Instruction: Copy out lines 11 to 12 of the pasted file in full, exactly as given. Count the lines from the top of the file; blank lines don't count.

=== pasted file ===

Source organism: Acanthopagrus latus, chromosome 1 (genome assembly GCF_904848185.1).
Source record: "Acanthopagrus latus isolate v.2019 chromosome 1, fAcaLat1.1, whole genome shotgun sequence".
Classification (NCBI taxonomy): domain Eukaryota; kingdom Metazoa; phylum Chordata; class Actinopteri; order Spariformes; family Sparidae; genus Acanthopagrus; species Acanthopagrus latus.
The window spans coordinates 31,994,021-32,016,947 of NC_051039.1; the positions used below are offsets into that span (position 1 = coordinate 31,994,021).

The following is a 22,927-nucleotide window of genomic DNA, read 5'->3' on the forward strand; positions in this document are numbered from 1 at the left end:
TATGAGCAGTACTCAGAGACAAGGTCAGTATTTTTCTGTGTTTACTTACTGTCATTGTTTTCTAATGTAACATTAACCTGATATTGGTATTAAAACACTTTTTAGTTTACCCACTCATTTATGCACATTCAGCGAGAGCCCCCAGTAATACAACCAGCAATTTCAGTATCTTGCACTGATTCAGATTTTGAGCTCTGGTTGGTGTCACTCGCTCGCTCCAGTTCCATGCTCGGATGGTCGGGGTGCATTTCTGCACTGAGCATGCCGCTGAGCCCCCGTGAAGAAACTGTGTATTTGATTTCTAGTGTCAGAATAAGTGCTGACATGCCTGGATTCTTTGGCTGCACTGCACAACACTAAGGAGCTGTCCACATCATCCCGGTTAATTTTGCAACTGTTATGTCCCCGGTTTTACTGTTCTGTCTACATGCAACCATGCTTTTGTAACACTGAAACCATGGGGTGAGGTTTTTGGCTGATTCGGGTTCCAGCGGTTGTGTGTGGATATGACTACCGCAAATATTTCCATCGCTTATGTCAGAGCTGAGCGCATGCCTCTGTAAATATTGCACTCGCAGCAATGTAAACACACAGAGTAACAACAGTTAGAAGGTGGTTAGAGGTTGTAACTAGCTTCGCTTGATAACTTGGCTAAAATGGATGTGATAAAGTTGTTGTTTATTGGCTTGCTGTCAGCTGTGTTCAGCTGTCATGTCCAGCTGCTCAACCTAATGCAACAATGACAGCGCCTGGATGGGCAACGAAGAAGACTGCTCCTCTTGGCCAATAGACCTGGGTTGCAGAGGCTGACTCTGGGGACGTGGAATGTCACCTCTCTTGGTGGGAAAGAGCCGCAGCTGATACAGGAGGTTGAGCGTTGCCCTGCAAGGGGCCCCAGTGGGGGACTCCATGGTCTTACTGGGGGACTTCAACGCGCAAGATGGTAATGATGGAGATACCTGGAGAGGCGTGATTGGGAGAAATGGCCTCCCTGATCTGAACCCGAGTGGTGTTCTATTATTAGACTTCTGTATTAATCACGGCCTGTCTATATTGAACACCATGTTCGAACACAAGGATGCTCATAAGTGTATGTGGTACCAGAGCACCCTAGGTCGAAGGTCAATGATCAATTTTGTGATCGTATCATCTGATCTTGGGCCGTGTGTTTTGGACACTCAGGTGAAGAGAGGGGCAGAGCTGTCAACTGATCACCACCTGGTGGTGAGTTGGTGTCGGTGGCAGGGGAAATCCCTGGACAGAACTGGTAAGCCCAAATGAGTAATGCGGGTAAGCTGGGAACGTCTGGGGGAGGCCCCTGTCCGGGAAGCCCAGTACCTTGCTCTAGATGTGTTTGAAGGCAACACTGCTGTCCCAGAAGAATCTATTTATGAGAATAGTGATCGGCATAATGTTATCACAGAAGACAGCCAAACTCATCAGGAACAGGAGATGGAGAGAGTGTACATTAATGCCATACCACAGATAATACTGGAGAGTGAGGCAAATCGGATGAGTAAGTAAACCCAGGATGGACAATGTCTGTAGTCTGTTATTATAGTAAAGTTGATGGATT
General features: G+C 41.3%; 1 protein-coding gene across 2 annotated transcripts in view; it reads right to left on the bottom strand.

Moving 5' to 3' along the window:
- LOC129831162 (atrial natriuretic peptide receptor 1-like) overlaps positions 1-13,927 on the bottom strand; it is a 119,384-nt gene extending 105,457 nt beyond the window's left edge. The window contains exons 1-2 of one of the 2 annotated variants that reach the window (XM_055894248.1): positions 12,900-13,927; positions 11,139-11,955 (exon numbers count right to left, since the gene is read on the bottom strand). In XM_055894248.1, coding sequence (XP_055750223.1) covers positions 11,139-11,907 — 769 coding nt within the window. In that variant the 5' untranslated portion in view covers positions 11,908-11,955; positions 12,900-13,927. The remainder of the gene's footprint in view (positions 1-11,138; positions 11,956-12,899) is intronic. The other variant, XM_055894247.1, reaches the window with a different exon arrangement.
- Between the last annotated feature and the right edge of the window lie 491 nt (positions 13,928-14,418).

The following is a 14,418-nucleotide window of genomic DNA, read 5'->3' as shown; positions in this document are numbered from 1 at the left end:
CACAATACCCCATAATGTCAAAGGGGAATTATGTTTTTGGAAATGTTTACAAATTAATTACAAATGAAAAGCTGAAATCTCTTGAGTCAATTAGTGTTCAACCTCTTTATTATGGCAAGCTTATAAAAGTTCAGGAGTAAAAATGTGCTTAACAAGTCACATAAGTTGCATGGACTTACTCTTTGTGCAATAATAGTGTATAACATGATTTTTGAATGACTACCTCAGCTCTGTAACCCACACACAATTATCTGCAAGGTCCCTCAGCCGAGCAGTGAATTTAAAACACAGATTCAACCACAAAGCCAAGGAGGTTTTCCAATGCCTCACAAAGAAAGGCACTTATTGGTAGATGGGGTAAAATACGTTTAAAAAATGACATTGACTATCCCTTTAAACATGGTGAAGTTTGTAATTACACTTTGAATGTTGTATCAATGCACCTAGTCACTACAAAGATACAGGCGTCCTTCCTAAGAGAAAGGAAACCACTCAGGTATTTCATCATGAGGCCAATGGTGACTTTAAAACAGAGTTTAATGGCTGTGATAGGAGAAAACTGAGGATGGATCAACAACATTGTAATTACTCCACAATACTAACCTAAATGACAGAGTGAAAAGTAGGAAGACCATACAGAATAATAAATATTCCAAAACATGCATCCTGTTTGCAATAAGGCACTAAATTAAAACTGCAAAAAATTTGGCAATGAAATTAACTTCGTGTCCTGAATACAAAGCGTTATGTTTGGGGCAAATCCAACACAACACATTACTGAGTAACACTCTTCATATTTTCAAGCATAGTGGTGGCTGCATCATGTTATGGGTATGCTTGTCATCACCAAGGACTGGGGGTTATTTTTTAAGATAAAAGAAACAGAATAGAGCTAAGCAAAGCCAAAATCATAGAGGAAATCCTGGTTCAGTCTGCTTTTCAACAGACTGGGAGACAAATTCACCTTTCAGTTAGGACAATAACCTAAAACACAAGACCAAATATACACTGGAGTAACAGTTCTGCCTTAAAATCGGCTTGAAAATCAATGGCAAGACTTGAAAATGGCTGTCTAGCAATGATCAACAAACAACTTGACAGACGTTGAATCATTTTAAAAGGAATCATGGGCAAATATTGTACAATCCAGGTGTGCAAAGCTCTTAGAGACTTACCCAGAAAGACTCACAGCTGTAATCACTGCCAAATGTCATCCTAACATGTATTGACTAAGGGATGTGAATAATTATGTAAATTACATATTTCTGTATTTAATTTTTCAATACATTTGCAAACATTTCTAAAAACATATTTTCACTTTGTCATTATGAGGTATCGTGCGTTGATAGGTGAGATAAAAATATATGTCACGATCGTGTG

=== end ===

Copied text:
The following is a 14,418-nucleotide window of genomic DNA, read 5'->3' as shown; positions in this document are numbered from 1 at the left end:
CACAATACCCCATAATGTCAAAGGGGAATTATGTTTTTGGAAATGTTTACAAATTAATTACAAATGAAAAGCTGAAATCTCTTGAGTCAATTAGTGTTCAACCTCTTTATTATGGCAAGCTTATAAAAGTTCAGGAGTAAAAATGTGCTTAACAAGTCACATAAGTTGCATGGACTTACTCTTTGTGCAATAATAGTGTATAACATGATTTTTGAATGACTACCTCAGCTCTGTAACCCACACACAATTATCTGCAAGGTCCCTCAGCCGAGCAGTGAATTTAAAACACAGATTCAACCACAAAGCCAAGGAGGTTTTCCAATGCCTCACAAAGAAAGGCACTTATTGGTAGATGGGGTAAAATACGTTTAAAAAATGACATTGACTATCCCTTTAAACATGGTGAAGTTTGTAATTACACTTTGAATGTTGTATCAATGCACCTAGTCACTACAAAGATACAGGCGTCCTTCCTAAGAGAAAGGAAACCACTCAGGTATTTCATCATGAGGCCAATGGTGACTTTAAAACAGAGTTTAATGGCTGTGATAGGAGAAAACTGAGGATGGATCAACAACATTGTAATTACTCCACAATACTAACCTAAATGACAGAGTGAAAAGTAGGAAGACCATACAGAATAATAAATATTCCAAAACATGCATCCTGTTTGCAATAAGGCACTAAATTAAAACTGCAAAAAATTTGGCAATGAAATTAACTTCGTGTCCTGAATACAAAGCGTTATGTTTGGGGCAAATCCAACACAACACATTACTGAGTAACACTCTTCATATTTTCAAGCATAGTGGTGGCTGCATCATGTTATGGGTATGCTTGTCATCACCAAGGACTGGGGGTTATTTTTTAAGATAAAAGAAACAGAATAGAGCTAAGCAAAGCCAAAATCATAGAGGAAATCCTGGTTCAGTCTGCTTTTCAACAGACTGGGAGACAAATTCACCTTTCAGTTAGGACAATAACCTAAAACACAAGACCAAATATACACTGGAGTAACAGTTCTGCCTTAAAATCGGCTTGAAAATCAATGGCAAGACTTGAAAATGGCTGTCTAGCAATGATCAACAAACAACTTGACAGACGTTGAATCATTTTAAAAGGAATCATGGGCAAATATTGTACAATCCAGGTGTGCAAAGCTCTTAGAGACTTACCCAGAAAGACTCACAGCTGTAATCACTGCCAAATGTCATCCTAACATGTATTGACTAAGGGATGTGAATAATTATGTAAATTACATATTTCTGTATTTAATTTTTCAATACATTTGCAAACATTTCTAAAAACATATTTTCACTTTGTCATTATGAGGTATCGTGCGTTGATAGGTGAGATAAAAATATATGTCACGATCGTGTG